Websites/Internet Resources:

Professional Books:

Introducing Thinking Tracks

To introduce coding to students, I typically teach one code at a time using teacher-modeling and think-alouds with a simple text. I explain to the students that following your thinking tracks is “what good readers do,” and we discuss the purpose and urgency for learning to do this. Explicit, direct instruction (i.e., mini-lessons) seems to work best, and it is extremely important to set-aside ample time for guided and independent practice. Like many effective strategies, dedicating the time to teach thinking tracks in the beginning of the year sets your students up for endless opportunities to apply and expand this great strategy!

Recording Thinking Tracks

There are many different methods for recording thinking tracks! Sticky notes are extremely motivating for students, but I’ve found that students do not always know how to use them efficiently and they plow through my entire supply within the first few days! (Yikes!) Having printable text that the students can write on is great for the beginning stages, at least until you can teach students how to be “sticky-note savvy” – using one sticky note for multiple thoughts. Writing space is key, and students need to be taught how to use it! I try to be practical… margins are cheaper than sticky notes. 🙂

Practice & Application

Once students learn coding and the teacher feels comfortable allowing them to choose, students can record their thinking tracks using the method and style that works best for them! If using a printed text, as I mentioned earlier, they can write directly in the margins. If you using a published book or text (which may be often since trade-books, readers, and novels are a large part of most school reading programs!), students can use sticky notes, journals, or graphic organizers.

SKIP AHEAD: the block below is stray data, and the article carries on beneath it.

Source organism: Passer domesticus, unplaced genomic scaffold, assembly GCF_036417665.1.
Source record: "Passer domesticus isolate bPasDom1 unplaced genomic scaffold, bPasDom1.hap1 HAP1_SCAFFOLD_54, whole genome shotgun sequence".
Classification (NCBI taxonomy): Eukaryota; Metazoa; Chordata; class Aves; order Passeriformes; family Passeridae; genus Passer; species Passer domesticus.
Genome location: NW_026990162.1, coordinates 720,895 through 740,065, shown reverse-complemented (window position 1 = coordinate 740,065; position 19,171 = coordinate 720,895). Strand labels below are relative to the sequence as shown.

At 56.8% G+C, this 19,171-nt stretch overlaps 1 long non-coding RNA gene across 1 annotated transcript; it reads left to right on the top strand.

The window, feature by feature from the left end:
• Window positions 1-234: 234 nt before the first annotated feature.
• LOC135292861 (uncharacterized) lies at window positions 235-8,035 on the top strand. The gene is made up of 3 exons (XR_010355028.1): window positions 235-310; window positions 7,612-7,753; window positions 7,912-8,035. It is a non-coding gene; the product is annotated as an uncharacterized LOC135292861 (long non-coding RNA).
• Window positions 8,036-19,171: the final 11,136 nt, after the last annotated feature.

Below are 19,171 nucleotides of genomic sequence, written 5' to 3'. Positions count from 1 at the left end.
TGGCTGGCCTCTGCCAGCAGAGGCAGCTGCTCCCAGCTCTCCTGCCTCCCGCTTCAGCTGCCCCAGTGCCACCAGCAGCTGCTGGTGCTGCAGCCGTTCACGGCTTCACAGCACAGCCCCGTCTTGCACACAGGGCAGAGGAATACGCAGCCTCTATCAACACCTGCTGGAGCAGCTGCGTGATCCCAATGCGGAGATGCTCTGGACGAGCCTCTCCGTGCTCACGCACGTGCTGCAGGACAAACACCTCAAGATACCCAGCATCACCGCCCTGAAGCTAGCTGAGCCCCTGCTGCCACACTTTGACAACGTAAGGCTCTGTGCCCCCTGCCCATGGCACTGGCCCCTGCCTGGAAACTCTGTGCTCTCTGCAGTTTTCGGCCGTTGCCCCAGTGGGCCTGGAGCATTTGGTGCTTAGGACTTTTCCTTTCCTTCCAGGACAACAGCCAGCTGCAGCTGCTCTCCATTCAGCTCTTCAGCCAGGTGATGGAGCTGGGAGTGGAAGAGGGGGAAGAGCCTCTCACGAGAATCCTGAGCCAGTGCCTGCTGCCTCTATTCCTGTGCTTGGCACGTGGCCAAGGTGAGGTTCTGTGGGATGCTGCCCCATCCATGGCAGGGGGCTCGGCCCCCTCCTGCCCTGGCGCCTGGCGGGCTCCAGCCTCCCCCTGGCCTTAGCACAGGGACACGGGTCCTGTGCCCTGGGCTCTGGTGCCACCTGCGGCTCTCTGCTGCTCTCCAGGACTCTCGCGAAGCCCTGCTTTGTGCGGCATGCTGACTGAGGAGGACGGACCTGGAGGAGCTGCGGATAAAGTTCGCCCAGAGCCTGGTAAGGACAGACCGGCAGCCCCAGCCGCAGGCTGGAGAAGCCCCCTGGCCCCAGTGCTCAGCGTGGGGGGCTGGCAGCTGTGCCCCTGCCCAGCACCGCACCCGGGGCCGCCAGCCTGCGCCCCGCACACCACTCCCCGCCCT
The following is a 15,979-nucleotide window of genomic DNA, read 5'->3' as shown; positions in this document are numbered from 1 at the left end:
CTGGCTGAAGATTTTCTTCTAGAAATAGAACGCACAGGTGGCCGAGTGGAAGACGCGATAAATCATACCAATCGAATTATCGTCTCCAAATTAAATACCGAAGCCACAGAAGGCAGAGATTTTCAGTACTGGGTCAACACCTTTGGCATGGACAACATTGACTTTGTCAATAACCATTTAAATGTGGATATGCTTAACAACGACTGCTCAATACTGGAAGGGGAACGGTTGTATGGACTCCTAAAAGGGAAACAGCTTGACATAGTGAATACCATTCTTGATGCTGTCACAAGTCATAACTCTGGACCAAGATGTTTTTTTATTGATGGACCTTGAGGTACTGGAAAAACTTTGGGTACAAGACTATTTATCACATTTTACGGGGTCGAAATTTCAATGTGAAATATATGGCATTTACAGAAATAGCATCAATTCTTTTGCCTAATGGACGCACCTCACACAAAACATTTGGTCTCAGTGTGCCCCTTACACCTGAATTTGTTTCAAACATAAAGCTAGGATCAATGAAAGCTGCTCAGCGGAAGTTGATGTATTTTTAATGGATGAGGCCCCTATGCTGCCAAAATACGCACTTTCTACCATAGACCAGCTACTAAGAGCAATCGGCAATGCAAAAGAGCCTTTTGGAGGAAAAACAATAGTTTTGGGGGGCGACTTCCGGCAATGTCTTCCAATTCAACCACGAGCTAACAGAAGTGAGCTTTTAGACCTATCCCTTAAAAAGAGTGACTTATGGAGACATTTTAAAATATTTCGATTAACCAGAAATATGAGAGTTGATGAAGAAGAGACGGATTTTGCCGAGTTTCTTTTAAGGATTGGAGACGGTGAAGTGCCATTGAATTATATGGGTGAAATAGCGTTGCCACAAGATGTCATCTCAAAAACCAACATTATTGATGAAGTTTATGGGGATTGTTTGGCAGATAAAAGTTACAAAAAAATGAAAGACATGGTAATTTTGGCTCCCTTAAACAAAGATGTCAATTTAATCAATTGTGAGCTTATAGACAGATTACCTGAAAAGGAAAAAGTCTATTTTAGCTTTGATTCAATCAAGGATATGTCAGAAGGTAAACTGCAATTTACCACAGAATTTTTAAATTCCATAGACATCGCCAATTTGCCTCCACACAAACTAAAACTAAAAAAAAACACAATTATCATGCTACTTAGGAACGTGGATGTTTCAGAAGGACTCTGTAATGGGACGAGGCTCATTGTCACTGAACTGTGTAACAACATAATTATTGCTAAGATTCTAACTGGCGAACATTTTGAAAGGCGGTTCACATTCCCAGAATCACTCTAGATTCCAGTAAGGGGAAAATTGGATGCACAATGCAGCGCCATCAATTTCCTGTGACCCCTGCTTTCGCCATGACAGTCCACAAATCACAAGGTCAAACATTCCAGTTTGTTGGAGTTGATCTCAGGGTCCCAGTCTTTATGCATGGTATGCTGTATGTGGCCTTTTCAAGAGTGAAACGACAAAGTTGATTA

For graphic organizers, I’ve used a generic, blank “Thinking Tracks” record sheet to document their thoughts as they’re reading.

I’ve also provided guided sheets with specific kinds of thinking tracks students have to come up with (e.g., questions, connections, etc.).

Students can use one graphic organizer per guided reading book, or one per chapter for novel studies and independent reading in the upper grades. For teachers who implement book logs and need accountability measures in place, thinking track notebooks or packets are a great way to document independent reading!

A reference key may be necessary for students who have a hard time remembering the codes. Students can create this, or you as the teacher can create a “Classroom Key” for all students to use as a reminder and keep in their folders or journals!

Here is a FREE thinkmark you can use for students to “stop & think” during independent reading, novel studies, or literature circles. You could also use this as a bookmark “key” for the different codes!

Resources

For additional classroom materials, please visit my TpT store (MsJordanReads) for the “Follow Your Thinking Tracks” Classroom Strategy Pack. This 34-page  document includes all the posters, graphic organizers, labels, bookmarks, and student reference sheets necessary for bringing thinking tracks into your classroom!

If you have any questions, feel free to email me at msjordanreads@gmail.com or comment below!